10. Hello Professor Edwards. I'm thrilled to finally be able to interact with you directly. I wasn't sure you would see my final post (I ran out of time to post it on Canvas), but took a chance to post it on here anyway. I'm so glad you were able to read my post after all- it was totally worth the time. And thank you for your very thoughtful reply- even numbering the points, very thorough. 1. I wondered if viewing the openings had to do with avoiding spoilers for the films. Note: Some of the articles did actually contain spoilers, but I was careful to skim through quickly to avoid them. I
  11. Hello VanHazard, thank you for taking the time to read and comment on my post. It’s great that we can still comment and discuss the class even after it is (sadly) over. Unfortunately, I wound up sending the post before realizing I didn’t even finish my thoughts about The Third Man! Whoops. You can re-read the post again for the changes if you’re interested (as long as you don’t start a fight, lol). Anyway, there were over 100 films covered in the Summer of Darkness festival. I didn’t at all mean that there should’ve been daily doses on all of them (not sure where you got that from my post)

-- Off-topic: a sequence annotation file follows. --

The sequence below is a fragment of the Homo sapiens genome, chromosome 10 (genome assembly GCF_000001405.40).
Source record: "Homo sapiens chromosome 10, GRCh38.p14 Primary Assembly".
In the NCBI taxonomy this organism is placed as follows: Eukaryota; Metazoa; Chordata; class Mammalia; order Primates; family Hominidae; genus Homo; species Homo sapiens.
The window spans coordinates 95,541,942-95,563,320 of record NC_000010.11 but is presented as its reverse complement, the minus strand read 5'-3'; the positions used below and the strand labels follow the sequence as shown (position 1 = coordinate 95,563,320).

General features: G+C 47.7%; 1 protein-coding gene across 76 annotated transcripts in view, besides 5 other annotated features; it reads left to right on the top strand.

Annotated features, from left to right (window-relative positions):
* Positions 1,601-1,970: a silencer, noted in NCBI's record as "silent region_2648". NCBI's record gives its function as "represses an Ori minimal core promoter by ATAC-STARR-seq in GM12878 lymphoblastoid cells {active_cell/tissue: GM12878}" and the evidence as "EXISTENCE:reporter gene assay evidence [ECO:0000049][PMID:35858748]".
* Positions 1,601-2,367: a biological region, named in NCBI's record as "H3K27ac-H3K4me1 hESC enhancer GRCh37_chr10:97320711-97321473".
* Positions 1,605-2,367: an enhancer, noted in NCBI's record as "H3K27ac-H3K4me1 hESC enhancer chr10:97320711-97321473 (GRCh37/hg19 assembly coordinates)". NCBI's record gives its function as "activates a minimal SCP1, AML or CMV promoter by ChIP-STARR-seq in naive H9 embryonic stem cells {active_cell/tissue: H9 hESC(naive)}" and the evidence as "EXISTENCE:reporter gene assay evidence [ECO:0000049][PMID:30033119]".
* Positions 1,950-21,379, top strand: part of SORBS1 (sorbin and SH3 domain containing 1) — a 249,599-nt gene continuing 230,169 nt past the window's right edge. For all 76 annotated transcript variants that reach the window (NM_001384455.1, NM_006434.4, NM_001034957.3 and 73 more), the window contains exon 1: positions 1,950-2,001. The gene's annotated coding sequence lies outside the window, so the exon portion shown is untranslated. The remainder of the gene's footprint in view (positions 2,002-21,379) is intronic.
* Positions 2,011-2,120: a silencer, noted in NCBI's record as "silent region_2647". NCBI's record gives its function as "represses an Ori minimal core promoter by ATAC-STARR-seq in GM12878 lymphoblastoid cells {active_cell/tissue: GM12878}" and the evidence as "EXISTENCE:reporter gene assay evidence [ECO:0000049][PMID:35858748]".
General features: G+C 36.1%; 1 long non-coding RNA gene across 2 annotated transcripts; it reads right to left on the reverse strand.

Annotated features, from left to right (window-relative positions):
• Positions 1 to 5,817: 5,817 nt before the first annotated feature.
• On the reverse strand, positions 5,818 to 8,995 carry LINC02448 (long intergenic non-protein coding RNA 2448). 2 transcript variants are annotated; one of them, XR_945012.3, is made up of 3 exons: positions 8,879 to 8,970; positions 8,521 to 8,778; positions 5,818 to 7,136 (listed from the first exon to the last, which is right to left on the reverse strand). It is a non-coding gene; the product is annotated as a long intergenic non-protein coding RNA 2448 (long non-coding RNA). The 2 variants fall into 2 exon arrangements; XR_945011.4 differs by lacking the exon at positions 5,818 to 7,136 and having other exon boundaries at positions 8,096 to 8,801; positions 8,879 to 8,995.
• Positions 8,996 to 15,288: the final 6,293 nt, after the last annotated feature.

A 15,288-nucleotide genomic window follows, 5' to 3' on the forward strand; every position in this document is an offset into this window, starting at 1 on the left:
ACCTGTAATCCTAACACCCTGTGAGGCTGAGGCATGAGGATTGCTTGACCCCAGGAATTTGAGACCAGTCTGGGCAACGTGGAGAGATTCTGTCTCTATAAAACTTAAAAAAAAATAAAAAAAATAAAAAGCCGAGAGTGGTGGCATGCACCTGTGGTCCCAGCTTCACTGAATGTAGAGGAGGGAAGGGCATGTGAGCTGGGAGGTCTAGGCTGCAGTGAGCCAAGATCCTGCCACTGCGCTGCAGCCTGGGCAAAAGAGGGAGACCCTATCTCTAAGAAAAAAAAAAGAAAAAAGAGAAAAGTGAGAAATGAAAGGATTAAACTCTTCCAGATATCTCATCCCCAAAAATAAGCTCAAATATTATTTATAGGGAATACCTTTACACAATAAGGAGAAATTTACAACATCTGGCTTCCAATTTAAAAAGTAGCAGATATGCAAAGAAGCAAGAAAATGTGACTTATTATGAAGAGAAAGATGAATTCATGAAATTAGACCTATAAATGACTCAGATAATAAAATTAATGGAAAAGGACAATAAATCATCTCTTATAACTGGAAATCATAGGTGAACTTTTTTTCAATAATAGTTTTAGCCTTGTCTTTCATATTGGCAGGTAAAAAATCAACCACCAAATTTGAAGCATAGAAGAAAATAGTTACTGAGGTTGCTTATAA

12. Professor Edwards, I felt I did understand before that everything would close at 11:59 on 8/3/2015 (or 10:59 the same as the quizzes, it's kind of confusing) and was rushing to get everything done. However, I took another look at the due dates and saw that the user survey under "assignments" had a due date of 11:59 8/4/2015 and thought I would have more time on it (as well as the message boards), only to see that it too closed along with everything else. It's too late now and I would've liked to have put in my two cents about the daily doses. Oh well, just wanted to notify that there was